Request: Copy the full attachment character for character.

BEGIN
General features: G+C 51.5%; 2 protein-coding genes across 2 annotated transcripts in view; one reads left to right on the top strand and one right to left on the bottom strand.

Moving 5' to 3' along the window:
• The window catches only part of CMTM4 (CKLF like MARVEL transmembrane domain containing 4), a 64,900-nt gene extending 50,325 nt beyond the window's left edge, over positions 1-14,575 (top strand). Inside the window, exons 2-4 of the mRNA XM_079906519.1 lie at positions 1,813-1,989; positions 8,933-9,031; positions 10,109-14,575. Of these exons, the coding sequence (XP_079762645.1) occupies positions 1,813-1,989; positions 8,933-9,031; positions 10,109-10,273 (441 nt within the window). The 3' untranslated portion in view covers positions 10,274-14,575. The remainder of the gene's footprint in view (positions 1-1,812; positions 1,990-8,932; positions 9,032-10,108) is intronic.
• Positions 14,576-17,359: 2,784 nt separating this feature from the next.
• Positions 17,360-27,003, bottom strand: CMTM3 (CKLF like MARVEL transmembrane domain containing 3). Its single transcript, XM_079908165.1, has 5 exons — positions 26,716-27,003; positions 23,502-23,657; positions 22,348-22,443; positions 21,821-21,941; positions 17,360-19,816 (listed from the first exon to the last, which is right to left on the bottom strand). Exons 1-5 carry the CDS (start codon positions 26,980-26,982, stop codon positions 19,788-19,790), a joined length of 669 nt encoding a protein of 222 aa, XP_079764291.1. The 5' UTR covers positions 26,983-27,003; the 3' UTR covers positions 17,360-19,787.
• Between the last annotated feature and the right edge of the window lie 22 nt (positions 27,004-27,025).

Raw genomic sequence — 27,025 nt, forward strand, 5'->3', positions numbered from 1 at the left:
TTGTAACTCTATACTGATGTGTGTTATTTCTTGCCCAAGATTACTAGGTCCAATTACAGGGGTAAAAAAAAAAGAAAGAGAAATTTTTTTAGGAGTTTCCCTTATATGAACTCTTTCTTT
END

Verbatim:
General features: G+C 51.5%; 2 protein-coding genes across 2 annotated transcripts in view; one reads left to right on the top strand and one right to left on the bottom strand.

Moving 5' to 3' along the window:
• The window catches only part of CMTM4 (CKLF like MARVEL transmembrane domain containing 4), a 64,900-nt gene extending 50,325 nt beyond the window's left edge, over positions 1-14,575 (top strand). Inside the window, exons 2-4 of the mRNA XM_079906519.1 lie at positions 1,813-1,989; positions 8,933-9,031; positions 10,109-14,575. Of these exons, the coding sequence (XP_079762645.1) occupies positions 1,813-1,989; positions 8,933-9,031; positions 10,109-10,273 (441 nt within the window). The 3' untranslated portion in view covers positions 10,274-14,575. The remainder of the gene's footprint in view (positions 1-1,812; positions 1,990-8,932; positions 9,032-10,108) is intronic.
• Positions 14,576-17,359: 2,784 nt separating this feature from the next.
• Positions 17,360-27,003, bottom strand: CMTM3 (CKLF like MARVEL transmembrane domain containing 3). Its single transcript, XM_079908165.1, has 5 exons — positions 26,716-27,003; positions 23,502-23,657; positions 22,348-22,443; positions 21,821-21,941; positions 17,360-19,816 (listed from the first exon to the last, which is right to left on the bottom strand). Exons 1-5 carry the CDS (start codon positions 26,980-26,982, stop codon positions 19,788-19,790), a joined length of 669 nt encoding a protein of 222 aa, XP_079764291.1. The 5' UTR covers positions 26,983-27,003; the 3' UTR covers positions 17,360-19,787.
• Between the last annotated feature and the right edge of the window lie 22 nt (positions 27,004-27,025).

Raw genomic sequence — 27,025 nt, forward strand, 5'->3', positions numbered from 1 at the left:
TTGTAACTCTATACTGATGTGTGTTATTTCTTGCCCAAGATTACTAGGTCCAATTACAGGGGTAAAAAAAAAAGAAAGAGAAATTTTTTTAGGAGTTTCCCTTATATGAACTCTTTCTTT